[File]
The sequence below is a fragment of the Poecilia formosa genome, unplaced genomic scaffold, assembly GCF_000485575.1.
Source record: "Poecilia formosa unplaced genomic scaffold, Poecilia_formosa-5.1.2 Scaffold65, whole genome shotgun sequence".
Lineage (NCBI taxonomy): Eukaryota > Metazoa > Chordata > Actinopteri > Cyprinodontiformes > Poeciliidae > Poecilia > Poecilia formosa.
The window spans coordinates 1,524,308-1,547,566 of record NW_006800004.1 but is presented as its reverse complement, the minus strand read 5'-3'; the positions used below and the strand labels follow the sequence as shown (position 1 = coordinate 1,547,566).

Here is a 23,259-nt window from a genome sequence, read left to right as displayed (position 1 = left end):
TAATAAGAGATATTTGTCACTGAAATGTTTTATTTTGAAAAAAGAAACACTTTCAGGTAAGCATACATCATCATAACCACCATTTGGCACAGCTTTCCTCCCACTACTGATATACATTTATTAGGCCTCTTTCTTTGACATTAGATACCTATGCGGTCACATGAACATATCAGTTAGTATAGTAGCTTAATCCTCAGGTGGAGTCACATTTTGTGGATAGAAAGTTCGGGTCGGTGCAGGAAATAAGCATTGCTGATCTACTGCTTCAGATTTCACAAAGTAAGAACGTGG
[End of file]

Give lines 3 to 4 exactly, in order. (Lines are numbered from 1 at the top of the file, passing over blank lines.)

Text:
Lineage (NCBI taxonomy): Eukaryota > Metazoa > Chordata > Actinopteri > Cyprinodontiformes > Poeciliidae > Poecilia > Poecilia formosa.
The window spans coordinates 1,524,308-1,547,566 of record NW_006800004.1 but is presented as its reverse complement, the minus strand read 5'-3'; the positions used below and the strand labels follow the sequence as shown (position 1 = coordinate 1,547,566).